Install NetApp onCommand on Linux 64bits

Linux users wanting to use the NetApp onCommand tool on 64bits are granted with the fact that it is not possible to do so.
Since it is a java application, here is a simple workaround that worked for me (opensuse 12.1 64bits – sun’s java).

– Download the linux rpm package.
– Install rpmrebuild
– Launch the following command:
[sourcecode language=’bash’]rpmrebuild -e -p sysmgr-setup-2-0R1-linux.rpm[/sourcecode]

– Edit around l.3726, comment out the line that says exit, something like:
[sourcecode language=’bash’]
echo “ERROR: NetApp OnCommand System Manager 2.0 is not supported on 64-bit Linux”
echo “OVERRIDING !!”
#exit 1;

– Continue and install the rpm.

Go to /opt/NetApp/on_command_system_manager_2.0. If running KDE, start typing ‘netapp’ in your krunner. You should also find it in your menu.

or launch: [sourcecode language=’bash’]java -jar SystemManager.jar[/sourcecode]

DLNA server with Linux

uShare does a great a simple job in quickly setting up a dlna server under Linux.

Under opensuse 12.1:

Update: ushare is available via

Edit the /etc/ushare.conf file, at least these 2 options:

[sourcecode language=’bash’]

Then, you can try with an dlna application and you should see a ‘uShare’ share that you can browse and play movies from!

Configure Linux for your OSX Time Machine needs

Have a Linux around with some free storage space, and you want to backup your Mac? You can configure your Linux box to just appear in your Mac OSX Time Machine configuration.

I am using Opensuse 12.1 (64bits) here, and the setup is nearly done. Here are just the few extra steps you need to take in order for your Mac to see your storage space and use it as backup. Note that I have done no effort whatsoever to secure the configuration as of now. It functions, but you may want to take it the extra step for added security. This is just a basic setup.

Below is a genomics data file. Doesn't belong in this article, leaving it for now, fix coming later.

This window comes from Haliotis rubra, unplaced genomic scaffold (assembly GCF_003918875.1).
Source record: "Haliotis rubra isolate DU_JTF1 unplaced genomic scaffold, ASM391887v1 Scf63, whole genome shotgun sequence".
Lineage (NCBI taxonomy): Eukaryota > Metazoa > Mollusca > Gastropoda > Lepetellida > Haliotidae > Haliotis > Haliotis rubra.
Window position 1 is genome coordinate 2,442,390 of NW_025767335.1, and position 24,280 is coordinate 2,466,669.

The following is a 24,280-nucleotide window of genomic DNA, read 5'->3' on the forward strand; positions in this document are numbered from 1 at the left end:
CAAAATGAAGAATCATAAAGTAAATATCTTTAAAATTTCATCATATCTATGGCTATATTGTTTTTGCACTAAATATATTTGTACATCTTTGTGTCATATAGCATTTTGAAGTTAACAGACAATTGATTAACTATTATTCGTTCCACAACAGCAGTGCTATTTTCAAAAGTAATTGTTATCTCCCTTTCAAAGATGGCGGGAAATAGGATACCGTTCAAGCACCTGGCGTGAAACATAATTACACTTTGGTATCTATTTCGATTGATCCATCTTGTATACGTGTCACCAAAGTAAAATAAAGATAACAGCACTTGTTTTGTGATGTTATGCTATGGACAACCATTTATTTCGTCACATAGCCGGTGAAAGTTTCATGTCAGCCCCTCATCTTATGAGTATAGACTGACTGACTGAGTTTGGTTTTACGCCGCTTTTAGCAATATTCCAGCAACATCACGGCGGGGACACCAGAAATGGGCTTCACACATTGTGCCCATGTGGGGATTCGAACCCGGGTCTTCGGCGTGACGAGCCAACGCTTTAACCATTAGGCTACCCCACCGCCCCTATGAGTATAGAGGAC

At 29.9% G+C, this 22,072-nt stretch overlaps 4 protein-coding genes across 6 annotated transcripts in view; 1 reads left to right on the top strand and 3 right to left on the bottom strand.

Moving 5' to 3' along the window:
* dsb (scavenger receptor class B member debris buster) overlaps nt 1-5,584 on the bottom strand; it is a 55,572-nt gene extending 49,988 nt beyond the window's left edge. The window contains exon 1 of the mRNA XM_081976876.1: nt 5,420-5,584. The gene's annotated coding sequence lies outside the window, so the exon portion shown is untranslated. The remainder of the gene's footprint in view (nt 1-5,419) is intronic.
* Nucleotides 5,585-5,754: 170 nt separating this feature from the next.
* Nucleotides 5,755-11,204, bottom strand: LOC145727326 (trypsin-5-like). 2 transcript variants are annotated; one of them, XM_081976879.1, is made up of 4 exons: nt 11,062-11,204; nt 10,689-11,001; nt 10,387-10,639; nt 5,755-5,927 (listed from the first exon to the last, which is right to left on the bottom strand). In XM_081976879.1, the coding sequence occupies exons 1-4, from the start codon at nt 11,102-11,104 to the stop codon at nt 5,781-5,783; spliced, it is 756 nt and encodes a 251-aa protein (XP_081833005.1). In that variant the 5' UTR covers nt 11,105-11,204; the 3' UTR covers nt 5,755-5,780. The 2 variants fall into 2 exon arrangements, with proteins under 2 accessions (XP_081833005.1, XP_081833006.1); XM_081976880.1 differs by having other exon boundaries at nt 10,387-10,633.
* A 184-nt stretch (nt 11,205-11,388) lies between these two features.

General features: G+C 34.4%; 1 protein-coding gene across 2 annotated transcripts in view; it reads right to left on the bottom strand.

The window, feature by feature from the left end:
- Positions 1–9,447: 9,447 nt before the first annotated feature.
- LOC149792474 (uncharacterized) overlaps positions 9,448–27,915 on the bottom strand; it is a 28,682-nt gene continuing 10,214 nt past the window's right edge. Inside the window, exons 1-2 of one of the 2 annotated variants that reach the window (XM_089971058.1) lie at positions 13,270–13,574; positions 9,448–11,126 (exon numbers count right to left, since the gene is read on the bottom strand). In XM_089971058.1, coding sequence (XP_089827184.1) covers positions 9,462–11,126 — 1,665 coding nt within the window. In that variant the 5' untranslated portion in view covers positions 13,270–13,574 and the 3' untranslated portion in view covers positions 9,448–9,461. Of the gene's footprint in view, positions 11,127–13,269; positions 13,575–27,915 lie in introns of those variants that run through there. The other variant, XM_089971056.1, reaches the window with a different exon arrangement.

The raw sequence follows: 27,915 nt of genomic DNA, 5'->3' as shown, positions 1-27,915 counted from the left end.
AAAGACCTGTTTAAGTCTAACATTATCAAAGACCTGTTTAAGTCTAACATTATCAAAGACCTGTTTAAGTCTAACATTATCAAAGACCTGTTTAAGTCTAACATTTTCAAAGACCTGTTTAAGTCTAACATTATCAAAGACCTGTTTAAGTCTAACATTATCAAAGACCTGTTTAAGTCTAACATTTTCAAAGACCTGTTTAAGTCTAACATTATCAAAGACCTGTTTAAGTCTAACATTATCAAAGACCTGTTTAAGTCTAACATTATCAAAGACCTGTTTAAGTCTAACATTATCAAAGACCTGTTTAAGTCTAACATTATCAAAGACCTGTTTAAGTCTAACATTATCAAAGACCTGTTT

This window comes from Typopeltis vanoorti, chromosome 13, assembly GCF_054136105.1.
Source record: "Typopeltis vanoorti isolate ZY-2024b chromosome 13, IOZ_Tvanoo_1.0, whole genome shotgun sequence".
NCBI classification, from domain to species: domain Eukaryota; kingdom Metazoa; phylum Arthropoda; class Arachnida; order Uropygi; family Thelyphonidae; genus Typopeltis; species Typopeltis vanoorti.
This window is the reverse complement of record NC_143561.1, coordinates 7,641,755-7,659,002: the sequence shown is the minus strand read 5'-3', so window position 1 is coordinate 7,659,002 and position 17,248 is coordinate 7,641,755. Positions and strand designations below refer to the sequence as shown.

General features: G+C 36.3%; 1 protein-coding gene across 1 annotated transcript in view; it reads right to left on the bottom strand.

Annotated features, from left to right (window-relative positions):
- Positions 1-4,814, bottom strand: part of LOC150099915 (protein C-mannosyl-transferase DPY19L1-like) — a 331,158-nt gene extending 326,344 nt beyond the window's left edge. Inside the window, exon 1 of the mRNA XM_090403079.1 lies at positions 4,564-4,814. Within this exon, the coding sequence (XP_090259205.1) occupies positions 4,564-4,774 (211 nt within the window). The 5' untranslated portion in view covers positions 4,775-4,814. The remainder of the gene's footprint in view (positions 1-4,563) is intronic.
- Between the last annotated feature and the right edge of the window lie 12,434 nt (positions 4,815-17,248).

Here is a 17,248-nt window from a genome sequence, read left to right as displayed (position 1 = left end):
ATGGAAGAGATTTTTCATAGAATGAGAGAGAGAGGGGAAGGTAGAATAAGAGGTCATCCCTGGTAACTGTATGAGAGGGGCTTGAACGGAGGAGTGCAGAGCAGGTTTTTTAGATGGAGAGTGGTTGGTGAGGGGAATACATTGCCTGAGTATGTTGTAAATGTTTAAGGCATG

First, let’s tell avahi that you want to advertise a new service. Create a new file, called afpovertcp.service in /etc/avahi/services:

[sourcecode language=’xml’]


_afpovertcp._tcp 548

_device-info._tcp 548 model=PowerMac3,5


Install the netatalk package, and go configure the afpd.conf file. Go to the end of this file, and uncomment the default line. I had to pass it my actual IP address, because it was not advertising on the right one.

[sourcecode language=’bash’]# default:
– -tcp -ipaddr -noddp -uamlist, -nosavepassword

The rest of this file is commented on my box.

Then, go edit the AppleVolumes.default file in that same folder. At the end, I simply added the path where I wanted my Time Machine backups to go:

[sourcecode language=’bash’]/home/fblaise/mnt/WD15/time_machine “tm_backups” options:tm,ea:auto volcharset:UTF8[/sourcecode]

At this point, you can start your netatalk service:

[sourcecode language=’bash’]service netatalk start[/sourcecode]

(Edit /etc/init.d/netatalk at l.71. The -n switch takes mandatory parameters apparently, but we’re not using the atalk stuff)
[sourcecode language=’bash’]
if [ x”${AFPD_RUN}” = x”yes” -a -x /usr/sbin/afpd ] ; then
echo -n ” Starting afpd (”
echo -n ${AFPD_UAMLIST} -g ${AFPD_GUEST}
echo -n “)”
startproc /usr/sbin/afpd ${AFPD_UAMLIST} -g ${AFPD_GUEST}
rc_status -v

or just start the afpd daemon with no option, just by typing [sourcecode language=’bash’]afpd[/sourcecode] as root in a terminal.

You may want to reload the avahi configuration as well with [sourcecode language=’bash’]avahi-daemon -r[/sourcecode]

Then, go to your Time Machine preferences, and your Linux box should now show up as an option with the path defined above!

Disabling USB in BIOS, but still interrupts?

Disabled USB in bios altogether to try to get rid of high interrupts, making computer nearly unusable:

6.5 11361 root [kworker/0:0]
4.6 11479 root [kworker/1:0]
2.9 2727 fblaise /usr/lib/thunderbird-9.0/thunderbird-bin
2.2 10609 root [kworker/0:2]